5 Tips to Getting the Most Out of an Online Training
If you’re like us, you’re always looking for new professional development opportunities to take your career to the next step. These can range from conferences, to in-person trainings, to online events. However, most agencies don’t have the funds to send all of their employees to the professional development conference of their choice. So, what’s a govie to do? Online trainings, or webinars, are one answer. These virtual learning experiences are often quick, free and easy to fit into your day.
However, since you’re taking time out of your day to watch and participate in an online training, you’ll want to make sure you are equipped with the tools to get the most out of them. Here are five tips and tricks to make the most of the next online training you attend:
- Choose wisely.
A quick Google search can give you access to thousands of online trainings on almost any topic you could imagine. It can be overwhelming to narrow down the good ones and decide which one will be most valuable to spend your time on. Check out reputable sites that cover material in your field and see what online trainings they are hosting in the near future. For example, here at GovLoop, we host a lot of tech and career oriented online trainings. However, if you’re looking for more sector specific trainings on things like international relations or medicine, you’ll want to check out sites like the Center for Strategic and International Studies and the Modern Medicine Network.
- Invite your colleagues.
Personally, I’m a group learner. I retain so much more information when I can bounce ideas off my colleagues and peers, rather than consuming and analyzing material by myself. If you’re like me, you could benefit from extending an invitation to an online training you are attending to colleagues that may be interested. Whether you all watch it at your desk individually and discuss it at lunch the next day or you book a conference room and watch it live together, discussing what you learned can be helpful in retaining the information and effecting any change that was inspired from the webinar. For example, if you were watching a training on detailing in the federal government and decide this is something you want to bring to your boss, it can be much easier to craft a proposal with colleagues that watched the training with you.
- Follow along.
Watching an online training can be a waste of time if you sit there passively and don’t engage with and actively consume the material. Taking notes on the points you find most salient can be a good way to follow along and can provide you with some material to reflect on after the online training is over. Additionally, many hosts will either email out the slide deck for the training before the webinar, or make it available during through a resources tab on the dashboard. Download or print the slides and take notes on them so you have all the information from the session.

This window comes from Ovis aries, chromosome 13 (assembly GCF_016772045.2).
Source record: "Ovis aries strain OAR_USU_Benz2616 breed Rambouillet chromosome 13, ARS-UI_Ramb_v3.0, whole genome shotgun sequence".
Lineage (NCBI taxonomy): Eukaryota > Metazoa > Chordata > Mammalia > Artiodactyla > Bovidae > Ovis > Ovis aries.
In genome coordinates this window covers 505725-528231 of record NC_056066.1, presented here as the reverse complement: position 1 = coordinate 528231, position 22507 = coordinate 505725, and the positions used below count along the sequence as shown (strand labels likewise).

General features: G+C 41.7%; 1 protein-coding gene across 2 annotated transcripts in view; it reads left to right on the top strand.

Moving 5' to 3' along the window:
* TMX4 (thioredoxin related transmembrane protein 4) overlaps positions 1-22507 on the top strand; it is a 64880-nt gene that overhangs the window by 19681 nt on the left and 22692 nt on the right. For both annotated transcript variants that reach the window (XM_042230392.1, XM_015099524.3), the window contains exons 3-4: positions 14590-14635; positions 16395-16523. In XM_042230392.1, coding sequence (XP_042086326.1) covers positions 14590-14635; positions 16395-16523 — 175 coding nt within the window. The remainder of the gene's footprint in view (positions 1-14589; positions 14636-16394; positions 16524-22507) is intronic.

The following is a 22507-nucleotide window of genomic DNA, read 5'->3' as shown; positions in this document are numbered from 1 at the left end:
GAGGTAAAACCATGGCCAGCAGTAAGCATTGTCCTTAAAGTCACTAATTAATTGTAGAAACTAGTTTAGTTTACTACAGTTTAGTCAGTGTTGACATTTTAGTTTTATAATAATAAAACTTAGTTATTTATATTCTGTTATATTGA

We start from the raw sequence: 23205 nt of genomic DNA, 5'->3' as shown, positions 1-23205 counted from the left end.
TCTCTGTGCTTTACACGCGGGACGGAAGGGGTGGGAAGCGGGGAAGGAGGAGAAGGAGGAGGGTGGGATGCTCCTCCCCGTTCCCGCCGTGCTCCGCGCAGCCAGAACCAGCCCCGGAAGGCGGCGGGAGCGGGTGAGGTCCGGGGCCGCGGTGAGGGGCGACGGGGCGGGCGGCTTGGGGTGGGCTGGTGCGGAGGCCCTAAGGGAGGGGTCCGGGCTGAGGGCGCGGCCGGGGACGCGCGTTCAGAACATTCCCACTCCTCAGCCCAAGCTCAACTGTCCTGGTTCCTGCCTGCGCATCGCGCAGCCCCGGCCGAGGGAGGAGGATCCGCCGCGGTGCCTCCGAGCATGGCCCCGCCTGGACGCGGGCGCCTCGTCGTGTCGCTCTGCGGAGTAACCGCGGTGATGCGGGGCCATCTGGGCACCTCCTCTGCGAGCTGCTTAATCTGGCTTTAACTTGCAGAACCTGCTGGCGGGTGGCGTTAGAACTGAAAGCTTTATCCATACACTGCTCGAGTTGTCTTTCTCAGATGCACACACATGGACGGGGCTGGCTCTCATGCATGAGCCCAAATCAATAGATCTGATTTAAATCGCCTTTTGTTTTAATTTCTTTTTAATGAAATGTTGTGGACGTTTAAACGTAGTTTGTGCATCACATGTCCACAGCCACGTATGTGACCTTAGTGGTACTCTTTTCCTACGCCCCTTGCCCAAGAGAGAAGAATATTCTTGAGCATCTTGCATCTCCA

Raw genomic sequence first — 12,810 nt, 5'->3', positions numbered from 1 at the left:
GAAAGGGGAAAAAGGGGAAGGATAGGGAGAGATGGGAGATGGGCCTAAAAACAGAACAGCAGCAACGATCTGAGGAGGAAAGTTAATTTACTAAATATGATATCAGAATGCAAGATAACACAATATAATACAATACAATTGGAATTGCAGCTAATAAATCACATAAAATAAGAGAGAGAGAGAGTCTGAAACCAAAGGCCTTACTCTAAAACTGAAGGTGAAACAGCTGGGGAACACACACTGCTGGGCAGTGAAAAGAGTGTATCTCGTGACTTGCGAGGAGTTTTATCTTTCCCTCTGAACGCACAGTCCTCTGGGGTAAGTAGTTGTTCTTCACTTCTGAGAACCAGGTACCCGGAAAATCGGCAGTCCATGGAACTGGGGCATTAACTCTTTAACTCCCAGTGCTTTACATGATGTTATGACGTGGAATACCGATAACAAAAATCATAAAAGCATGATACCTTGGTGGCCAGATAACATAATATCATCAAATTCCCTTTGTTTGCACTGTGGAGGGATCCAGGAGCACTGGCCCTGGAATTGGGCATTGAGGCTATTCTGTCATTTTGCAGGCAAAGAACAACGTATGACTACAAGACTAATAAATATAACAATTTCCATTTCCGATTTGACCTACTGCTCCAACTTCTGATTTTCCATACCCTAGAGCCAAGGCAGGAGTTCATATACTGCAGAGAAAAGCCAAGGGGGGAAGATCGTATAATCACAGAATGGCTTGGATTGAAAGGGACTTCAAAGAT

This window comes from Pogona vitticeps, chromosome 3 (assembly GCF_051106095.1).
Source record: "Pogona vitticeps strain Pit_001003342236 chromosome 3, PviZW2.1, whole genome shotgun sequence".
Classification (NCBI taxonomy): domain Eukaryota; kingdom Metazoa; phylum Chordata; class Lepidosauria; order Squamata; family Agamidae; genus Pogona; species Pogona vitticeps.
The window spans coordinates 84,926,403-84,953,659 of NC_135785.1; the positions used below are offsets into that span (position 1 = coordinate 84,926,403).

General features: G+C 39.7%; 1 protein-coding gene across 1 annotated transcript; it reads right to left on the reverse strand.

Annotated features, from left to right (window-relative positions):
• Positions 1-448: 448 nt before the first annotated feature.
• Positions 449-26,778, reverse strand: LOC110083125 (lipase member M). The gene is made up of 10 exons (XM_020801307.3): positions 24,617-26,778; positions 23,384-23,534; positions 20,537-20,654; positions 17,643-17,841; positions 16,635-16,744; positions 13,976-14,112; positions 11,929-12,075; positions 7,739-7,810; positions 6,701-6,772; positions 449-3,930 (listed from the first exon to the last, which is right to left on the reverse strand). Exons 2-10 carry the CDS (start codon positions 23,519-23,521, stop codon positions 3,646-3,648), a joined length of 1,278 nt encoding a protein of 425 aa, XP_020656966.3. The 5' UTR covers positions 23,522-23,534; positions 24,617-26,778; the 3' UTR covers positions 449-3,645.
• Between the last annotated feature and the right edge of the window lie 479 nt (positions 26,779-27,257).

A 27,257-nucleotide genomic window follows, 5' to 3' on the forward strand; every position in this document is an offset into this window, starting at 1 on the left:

Some webinars are structured for audience participation, and many will have a question box, polls, surveys, and a question answer session. If asked to share your thoughts through any of these mechanisms, be interactive with the presenters and the content. However, it’s important to be respectful of the hosts and other attendees—keep your questions straightforward and be cognizant that other people probably have questions too and the hosts can’t get to everything. If given the opportunity, add value to the discussion through your participation through your own unique perspective on the topic.
- Follow up.
Most online training hosts will send out some sort of follow up email thanking you for coming and pointing you in the direction of the materials covered in the webinar, as well as a link to the on-demand version of the training. If you don’t receive a follow up email, or it doesn’t have the resources in it that you need, don’t hesitate to follow up with the hosts and ask for the materials. Additionally, if there was a cool speaker or host that you would like to discuss the topic of the online training with a little more, it can’t hurt to try and reach out to them to get the information you need.
Want more career development resources? The NextGen Leadership Development Program could be for you. Learn more about what you can get out of the program here.